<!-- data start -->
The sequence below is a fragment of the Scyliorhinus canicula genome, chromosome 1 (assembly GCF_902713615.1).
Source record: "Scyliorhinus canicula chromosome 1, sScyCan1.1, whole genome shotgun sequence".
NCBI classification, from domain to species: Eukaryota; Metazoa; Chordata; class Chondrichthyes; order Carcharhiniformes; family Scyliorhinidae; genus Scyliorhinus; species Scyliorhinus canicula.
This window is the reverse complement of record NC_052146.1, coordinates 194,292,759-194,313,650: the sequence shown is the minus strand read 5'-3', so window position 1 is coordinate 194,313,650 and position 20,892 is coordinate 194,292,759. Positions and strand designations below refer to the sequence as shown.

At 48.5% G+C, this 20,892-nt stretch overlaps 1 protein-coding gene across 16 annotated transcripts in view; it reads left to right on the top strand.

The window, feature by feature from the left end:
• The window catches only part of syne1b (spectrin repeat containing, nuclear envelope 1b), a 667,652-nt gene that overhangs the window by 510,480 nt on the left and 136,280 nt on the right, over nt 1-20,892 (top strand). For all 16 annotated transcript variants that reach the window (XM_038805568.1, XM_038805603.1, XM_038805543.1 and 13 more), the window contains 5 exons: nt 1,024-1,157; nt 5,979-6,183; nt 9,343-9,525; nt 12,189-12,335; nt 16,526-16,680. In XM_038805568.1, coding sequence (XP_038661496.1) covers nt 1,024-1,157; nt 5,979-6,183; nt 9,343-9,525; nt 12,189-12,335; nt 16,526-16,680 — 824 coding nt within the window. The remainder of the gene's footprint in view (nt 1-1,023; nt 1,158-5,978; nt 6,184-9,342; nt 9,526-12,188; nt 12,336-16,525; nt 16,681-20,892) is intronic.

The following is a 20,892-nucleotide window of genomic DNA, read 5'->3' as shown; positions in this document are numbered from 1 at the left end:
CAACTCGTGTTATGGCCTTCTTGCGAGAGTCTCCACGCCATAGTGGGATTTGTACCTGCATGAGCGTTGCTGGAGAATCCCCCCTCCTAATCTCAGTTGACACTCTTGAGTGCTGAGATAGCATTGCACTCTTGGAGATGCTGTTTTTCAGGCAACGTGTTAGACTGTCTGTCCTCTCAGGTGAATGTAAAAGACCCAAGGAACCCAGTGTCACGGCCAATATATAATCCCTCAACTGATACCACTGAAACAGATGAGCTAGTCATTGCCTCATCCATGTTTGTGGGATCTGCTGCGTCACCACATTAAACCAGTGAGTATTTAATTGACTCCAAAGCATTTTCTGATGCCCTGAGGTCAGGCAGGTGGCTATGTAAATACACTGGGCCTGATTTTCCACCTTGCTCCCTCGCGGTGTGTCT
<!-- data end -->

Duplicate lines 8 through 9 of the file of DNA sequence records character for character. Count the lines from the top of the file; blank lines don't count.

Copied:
The following is a 20,892-nucleotide window of genomic DNA, read 5'->3' as shown; positions in this document are numbered from 1 at the left end:
CAACTCGTGTTATGGCCTTCTTGCGAGAGTCTCCACGCCATAGTGGGATTTGTACCTGCATGAGCGTTGCTGGAGAATCCCCCCTCCTAATCTCAGTTGACACTCTTGAGTGCTGAGATAGCATTGCACTCTTGGAGATGCTGTTTTTCAGGCAACGTGTTAGACTGTCTGTCCTCTCAGGTGAATGTAAAAGACCCAAGGAACCCAGTGTCACGGCCAATATATAATCCCTCAACTGATACCACTGAAACAGATGAGCTAGTCATTGCCTCATCCATGTTTGTGGGATCTGCTGCGTCACCACATTAAACCAGTGAGTATTTAATTGACTCCAAAGCATTTTCTGATGCCCTGAGGTCAGGCAGGTGGCTATGTAAATACACTGGGCCTGATTTTCCACCTTGCTCCCTCGCGGTGTGTCT